CE11 - Caractérisation des structures et relations structure-fonctions des macromolécules biologiques

Phase separations and transitions by Henipavirus V and W proteins: molecular mechanisms and implications for functions and pathogenesis – HENIPHASE

Submission summary

The Nipah and Hendra viruses (NiV & HeV) (Henipavirus genus) are zoonotic pathogens responsible for severe encephalitis in humans. Their natural reservoir are fruit bats. Inter-human transmission of NiV and circulation of Henipaviruses in bat species from a growing number of countries, constitute a serious threat to human health. Although an efficient vaccine against HeV in horses is available, neither vaccines nor therapeutic treatments are available in humans against Henipaviruses. The high pathogenicity, wide host range and interspecies transmission of NiV & HeV led to their classification as BSL4 pathogens and potential bio-terrorism agents. The prevention and/or the containment of present and future epidemics will depend on our capacity to conceive effective strategies to combat these viruses. The long-term goal of this project is to shed light onto the molecular mechanisms of Henipavirus pathogenesis as a prerequisite for the rational design of future therapeutic approaches.
Their V and W proteins are key players in the evasion of the host innate immune and inflammatory response. V and W share an N-terminal intrinsically disordered (ID) domain (NTD) and have distinct C-terminal domains. A region of HeV NTD was found to confer to V the ability to undergo a liquid to gel phase transition accompanied by the formation of amyloid-like fibrils. Congo red staining of transfected or infected cells suggests fibril formation also in cellula, and fluorescence microscopy showed that W forms condensates in the nuclei of transfected cells.
Our hypothesis is that the phase-separated condensates formed by the V/W proteins may sequester key cell proteins involved in the cell innate immune and inflammatory response thereby contributing to the high pathogenicity of these viruses. Our aim is to further investigate the abilities of these proteins to phase separate and fibrillate and to shed light onto their functional implications.
We will combine in vitro (Partner 1) and in cellula (Partners 2 & 3) studies. In vitro studies will use purified wt and mutated proteins and will enable deciphering the molecular and sequence determinants governing the ability of V/W proteins to phase separate and fibrillate. In cellula studies will imply V/W transient expression and infection experiments followed by quantitative cell imaging, interaction studies with cellular proteins of the innate immune pathway and measurements of IFN-stimulated genes & chemokines responses. V/W transient expression and infection studies will also use bat cells, which will enable unveiling possible differences between human and bat cells, thus potentially providing hints on the mechanisms by which bats efficiently control Henipavirus infection. We will also investigate the ability of well-known inhibitors of protein fibrillation to block Henipavirus V and W fibrillation and possibly hamper the adverse effects of V/W proteins on cell functions.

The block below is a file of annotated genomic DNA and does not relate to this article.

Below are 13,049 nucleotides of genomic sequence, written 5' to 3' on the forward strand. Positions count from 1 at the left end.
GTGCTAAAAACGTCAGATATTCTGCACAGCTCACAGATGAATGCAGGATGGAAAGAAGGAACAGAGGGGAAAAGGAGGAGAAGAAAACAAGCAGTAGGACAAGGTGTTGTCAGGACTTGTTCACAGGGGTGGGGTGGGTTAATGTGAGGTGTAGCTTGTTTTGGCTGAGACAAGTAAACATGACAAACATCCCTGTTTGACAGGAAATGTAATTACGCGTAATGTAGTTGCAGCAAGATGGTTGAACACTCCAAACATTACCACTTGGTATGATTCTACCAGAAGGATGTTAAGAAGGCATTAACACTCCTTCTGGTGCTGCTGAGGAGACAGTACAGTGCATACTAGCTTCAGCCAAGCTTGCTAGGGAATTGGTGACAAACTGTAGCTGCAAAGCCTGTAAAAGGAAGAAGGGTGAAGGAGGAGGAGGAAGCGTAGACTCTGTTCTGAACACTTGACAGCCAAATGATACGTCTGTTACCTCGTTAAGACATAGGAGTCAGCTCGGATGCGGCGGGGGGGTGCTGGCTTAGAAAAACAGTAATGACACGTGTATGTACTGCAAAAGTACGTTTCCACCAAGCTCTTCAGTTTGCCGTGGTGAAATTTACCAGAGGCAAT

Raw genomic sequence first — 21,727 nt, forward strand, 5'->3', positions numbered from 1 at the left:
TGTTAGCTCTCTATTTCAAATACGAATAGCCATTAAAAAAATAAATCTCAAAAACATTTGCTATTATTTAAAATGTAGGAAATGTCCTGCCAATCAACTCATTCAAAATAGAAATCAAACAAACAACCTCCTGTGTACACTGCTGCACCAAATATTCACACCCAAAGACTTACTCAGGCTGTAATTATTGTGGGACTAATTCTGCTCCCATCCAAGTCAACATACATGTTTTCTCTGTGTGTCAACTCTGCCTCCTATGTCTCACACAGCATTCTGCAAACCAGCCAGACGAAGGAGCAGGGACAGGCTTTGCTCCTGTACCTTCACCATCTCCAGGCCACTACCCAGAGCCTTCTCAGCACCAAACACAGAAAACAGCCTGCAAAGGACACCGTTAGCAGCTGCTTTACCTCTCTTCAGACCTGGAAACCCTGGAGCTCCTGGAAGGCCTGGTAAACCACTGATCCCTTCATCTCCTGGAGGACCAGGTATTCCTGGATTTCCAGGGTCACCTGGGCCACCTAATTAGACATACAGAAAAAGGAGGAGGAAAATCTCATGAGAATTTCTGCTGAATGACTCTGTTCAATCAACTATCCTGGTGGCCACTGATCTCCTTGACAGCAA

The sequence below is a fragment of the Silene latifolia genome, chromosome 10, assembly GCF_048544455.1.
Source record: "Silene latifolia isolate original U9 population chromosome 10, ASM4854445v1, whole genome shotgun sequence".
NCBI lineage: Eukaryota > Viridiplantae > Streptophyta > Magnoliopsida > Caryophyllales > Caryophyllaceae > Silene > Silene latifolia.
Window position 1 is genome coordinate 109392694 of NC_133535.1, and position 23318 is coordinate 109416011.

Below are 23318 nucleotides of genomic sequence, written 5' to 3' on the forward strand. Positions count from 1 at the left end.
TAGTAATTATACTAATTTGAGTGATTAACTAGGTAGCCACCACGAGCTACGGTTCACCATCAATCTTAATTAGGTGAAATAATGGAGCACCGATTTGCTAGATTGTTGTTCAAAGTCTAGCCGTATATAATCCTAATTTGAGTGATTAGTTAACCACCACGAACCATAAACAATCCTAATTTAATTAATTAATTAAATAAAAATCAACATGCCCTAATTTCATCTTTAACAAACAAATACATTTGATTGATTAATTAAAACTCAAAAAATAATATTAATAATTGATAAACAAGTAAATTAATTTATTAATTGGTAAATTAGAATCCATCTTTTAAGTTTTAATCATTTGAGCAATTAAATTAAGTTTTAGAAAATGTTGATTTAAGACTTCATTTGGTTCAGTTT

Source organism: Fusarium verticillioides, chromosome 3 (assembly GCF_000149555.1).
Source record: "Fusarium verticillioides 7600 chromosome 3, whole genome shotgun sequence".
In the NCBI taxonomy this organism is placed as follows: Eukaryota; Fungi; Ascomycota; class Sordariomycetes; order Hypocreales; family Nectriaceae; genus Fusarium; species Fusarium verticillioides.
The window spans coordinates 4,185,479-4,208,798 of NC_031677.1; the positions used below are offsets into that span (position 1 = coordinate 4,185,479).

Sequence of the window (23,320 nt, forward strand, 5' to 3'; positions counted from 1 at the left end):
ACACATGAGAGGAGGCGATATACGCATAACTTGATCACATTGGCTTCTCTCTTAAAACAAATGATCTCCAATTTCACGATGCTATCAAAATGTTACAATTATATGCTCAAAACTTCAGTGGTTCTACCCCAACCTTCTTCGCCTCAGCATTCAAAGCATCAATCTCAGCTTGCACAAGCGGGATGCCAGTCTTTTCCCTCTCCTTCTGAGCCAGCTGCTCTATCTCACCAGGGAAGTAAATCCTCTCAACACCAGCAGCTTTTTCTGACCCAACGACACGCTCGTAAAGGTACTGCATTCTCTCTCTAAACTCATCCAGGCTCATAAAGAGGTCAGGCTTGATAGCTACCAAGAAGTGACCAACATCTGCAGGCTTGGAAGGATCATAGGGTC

Partner 1 is an expert in the structure-function relationships of ID regions from paramyxoviral proteins, Partner 2 is an expert of Henipavirus infection, bat cells engineering & innate immune response, and Partner 3 developed innovative approaches to image and quantify viral amyloids in infected cells.
The strength of this project lies in (i) its feasibility (availability of multiple preliminary data & tools already generated by the partners), (ii) the expertise and complementarity of the partners, (iii) its originality (very few studies have investigated the impact of phase separation by viral proteins on host functions and even fewer have described amyloidogenic viral proteins), (iv) its potential to unveil a new molecular mechanism underlying Henipavirus pathogenesis, (v) to shed light on the molecular basis by which bats control Henipavirus infection, (vi) to illuminate the relationships between intrinsic disorder, phase transitions and amyloid formation and (vii) to set the stage for the development of new antiviral strategies.

Project coordination

Sonia Longhi (Architecture et fonction des macromolécules biologiques)

The author of this summary is the project coordinator, who is responsible for the content of this summary. The ANR declines any responsibility as for its contents.


AFMB Architecture et fonction des macromolécules biologiques
IVPC Infections Virales et Pathologie Comparée

Help of the ANR 474,999 euros
Beginning and duration of the scientific project: September 2021 - 42 Months

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